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In a Tragedy, What's the Responsibility of Media?

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In a Tragedy, What's the Responsibility of Media?

In a Tragedy, What's the Responsibility of Media?

In a Tragedy, What's the Responsibility of Media?

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Much of the discussion following last Monday's Virginia Tech shooting has focused on the way university officials responded during the crisis. But the tragedy also demands that the media consider their responsibility to the public.

LIANE HANSEN, host:

This is WEEKEND EDITION from NPR News. I'm Liane Hansen.

DANIEL SCHORR: It gets to be almost commonplace: After the tragedy comes the inquest into the role of the media.

HANSEN: NPR's senior news analyst, Daniel Schorr.

SCHORR: NBC News, for reasons unknown to NBC News, was the sole recipient of pictures, writings and videos sent by the killer at Virginia Tech between his shooting sprees. News president Steve Capus said that what to put on the air was a tough call. There were the feelings of families to be considered and maybe even the fear of a similarly driven copycat killer. All this weighed against the ill-defined right to know.

Similar problems have arisen before. I remember as long ago as 1976, when Croatian nationalists hijacked a Chicago-bound airliner, releasing its 92 passengers only in return for publication of their manifesto on the front pages of leading newspapers. A chagrinned Katharine Graham, publisher of the Washington Post, said: I'm not so sure we would accede to this demand in any form.

But in 1995, Theodore Kaczynski, known as the Unabomber, who would kill three and wounded 28, presented the press with an exquisite problem: He would stop killing people with letter bombs only if a major newspaper published his long manifesto in full. At first, New York Times publisher Arthur Sulzberger said: We can't be held hostage.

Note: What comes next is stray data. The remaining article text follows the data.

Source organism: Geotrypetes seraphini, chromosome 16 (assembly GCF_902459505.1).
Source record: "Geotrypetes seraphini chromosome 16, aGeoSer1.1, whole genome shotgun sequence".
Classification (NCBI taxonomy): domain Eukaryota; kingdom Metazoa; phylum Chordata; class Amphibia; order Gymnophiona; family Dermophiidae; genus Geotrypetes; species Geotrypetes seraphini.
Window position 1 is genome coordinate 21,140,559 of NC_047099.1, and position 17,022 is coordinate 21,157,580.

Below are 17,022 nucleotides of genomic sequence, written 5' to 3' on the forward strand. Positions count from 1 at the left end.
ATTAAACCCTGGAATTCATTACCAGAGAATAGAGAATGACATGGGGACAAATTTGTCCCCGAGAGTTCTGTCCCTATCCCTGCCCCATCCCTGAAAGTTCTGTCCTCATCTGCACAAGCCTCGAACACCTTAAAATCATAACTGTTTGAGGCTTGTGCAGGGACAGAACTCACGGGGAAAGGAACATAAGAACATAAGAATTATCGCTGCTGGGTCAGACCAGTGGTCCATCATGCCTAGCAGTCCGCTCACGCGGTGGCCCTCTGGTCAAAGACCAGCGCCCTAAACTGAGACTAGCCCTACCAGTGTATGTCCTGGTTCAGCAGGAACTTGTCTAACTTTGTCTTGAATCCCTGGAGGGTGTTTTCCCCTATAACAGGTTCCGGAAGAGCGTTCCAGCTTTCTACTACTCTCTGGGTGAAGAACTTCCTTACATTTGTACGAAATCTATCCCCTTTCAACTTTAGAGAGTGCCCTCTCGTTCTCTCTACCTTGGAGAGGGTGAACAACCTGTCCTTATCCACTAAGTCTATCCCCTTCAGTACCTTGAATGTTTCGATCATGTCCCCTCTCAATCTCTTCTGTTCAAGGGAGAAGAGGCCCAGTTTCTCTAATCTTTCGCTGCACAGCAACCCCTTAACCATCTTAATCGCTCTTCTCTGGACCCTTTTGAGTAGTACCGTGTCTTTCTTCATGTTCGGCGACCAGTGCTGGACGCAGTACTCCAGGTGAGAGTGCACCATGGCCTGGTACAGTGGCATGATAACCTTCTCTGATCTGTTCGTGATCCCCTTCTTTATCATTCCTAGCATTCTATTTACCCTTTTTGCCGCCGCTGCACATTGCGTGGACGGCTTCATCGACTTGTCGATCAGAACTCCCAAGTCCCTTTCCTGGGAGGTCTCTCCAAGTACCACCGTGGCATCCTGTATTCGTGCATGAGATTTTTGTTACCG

But finally, in an agony of decision-making, Sulzberger and the Washington Post's Mrs. Graham agreed to cosponsor the Unabomber's essay in the Times. Sulzberger said that this centers on the role of a newspaper as part of a community.

That statement should be remembered today. NBC's Capus was confronted, not with a blackmail threat - his killer was no longer in a position to threaten - but still, with having to determine, what should we show into a stricken community? Anchor Brian Williams said: So much of it is profane, downright gross and incomprehensible. We tried to edit carefully for broadcast, he said, not feeling quite elated with a scoop and the decision to share it with others.

With the media, the Virginia Tech experience was not a blackmail situation like the Unabomber, but it shares with others the agony of confronting issues of taste and media responsibility, what is owed to the public, and what should be shielded from the public.

In a few words - Sulzberger's words - NBC decided what it owed as members of a community. This is Daniel Schorr.

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